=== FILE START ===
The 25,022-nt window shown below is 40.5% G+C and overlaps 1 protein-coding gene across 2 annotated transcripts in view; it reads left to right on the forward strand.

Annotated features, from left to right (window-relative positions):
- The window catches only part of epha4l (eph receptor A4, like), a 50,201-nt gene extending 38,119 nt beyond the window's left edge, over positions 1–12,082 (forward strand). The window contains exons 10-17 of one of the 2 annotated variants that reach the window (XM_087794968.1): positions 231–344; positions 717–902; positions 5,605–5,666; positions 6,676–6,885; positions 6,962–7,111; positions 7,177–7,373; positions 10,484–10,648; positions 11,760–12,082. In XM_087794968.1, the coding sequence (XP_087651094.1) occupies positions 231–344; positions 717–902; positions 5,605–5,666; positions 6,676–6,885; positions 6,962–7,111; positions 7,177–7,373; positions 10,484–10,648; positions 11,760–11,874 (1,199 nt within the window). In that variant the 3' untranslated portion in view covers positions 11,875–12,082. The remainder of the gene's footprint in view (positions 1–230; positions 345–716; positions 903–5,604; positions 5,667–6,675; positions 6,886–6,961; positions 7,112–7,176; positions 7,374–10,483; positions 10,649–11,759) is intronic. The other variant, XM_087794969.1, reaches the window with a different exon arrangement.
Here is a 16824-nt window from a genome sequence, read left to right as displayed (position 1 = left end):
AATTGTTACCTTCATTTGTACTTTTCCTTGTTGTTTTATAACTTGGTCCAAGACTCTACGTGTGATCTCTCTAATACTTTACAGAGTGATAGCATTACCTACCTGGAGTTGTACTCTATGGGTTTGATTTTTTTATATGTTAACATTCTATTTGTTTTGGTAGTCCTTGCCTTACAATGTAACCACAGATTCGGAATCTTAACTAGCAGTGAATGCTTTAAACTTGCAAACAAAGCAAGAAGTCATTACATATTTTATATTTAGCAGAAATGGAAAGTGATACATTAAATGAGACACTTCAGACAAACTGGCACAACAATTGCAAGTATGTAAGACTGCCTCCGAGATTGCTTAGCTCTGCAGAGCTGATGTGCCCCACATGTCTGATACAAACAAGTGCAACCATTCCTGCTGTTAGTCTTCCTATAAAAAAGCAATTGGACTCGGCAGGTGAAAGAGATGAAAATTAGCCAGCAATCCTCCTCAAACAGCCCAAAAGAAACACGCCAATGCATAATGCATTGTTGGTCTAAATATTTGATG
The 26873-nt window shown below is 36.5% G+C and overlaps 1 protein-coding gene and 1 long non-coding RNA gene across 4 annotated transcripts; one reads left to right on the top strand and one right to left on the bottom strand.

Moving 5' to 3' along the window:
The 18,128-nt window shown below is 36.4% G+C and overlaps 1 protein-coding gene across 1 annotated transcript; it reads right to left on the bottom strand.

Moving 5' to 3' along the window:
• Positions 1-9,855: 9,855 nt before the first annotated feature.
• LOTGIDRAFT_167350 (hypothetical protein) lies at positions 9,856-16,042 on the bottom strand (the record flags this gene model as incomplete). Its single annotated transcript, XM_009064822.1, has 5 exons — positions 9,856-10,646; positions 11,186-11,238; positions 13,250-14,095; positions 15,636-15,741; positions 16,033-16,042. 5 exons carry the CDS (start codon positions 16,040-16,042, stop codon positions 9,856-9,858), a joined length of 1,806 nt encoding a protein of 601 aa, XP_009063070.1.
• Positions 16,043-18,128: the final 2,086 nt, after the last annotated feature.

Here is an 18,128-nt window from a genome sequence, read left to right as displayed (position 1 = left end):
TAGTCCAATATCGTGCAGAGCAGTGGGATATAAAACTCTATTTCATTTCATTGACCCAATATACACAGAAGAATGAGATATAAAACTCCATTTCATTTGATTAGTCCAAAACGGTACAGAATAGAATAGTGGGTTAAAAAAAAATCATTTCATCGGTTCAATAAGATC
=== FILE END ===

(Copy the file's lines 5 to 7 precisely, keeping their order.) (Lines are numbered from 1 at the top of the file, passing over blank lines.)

AATTGTTACCTTCATTTGTACTTTTCCTTGTTGTTTTATAACTTGGTCCAAGACTCTACGTGTGATCTCTCTAATACTTTACAGAGTGATAGCATTACCTACCTGGAGTTGTACTCTATGGGTTTGATTTTTTTATATGTTAACATTCTATTTGTTTTGGTAGTCCTTGCCTTACAATGTAACCACAGATTCGGAATCTTAACTAGCAGTGAATGCTTTAAACTTGCAAACAAAGCAAGAAGTCATTACATATTTTATATTTAGCAGAAATGGAAAGTGATACATTAAATGAGACACTTCAGACAAACTGGCACAACAATTGCAAGTATGTAAGACTGCCTCCGAGATTGCTTAGCTCTGCAGAGCTGATGTGCCCCACATGTCTGATACAAACAAGTGCAACCATTCCTGCTGTTAGTCTTCCTATAAAAAAGCAATTGGACTCGGCAGGTGAAAGAGATGAAAATTAGCCAGCAATCCTCCTCAAACAGCCCAAAAGAAACACGCCAATGCATAATGCATTGTTGGTCTAAATATTTGATG
The 26873-nt window shown below is 36.5% G+C and overlaps 1 protein-coding gene and 1 long non-coding RNA gene across 4 annotated transcripts; one reads left to right on the top strand and one right to left on the bottom strand.

Moving 5' to 3' along the window: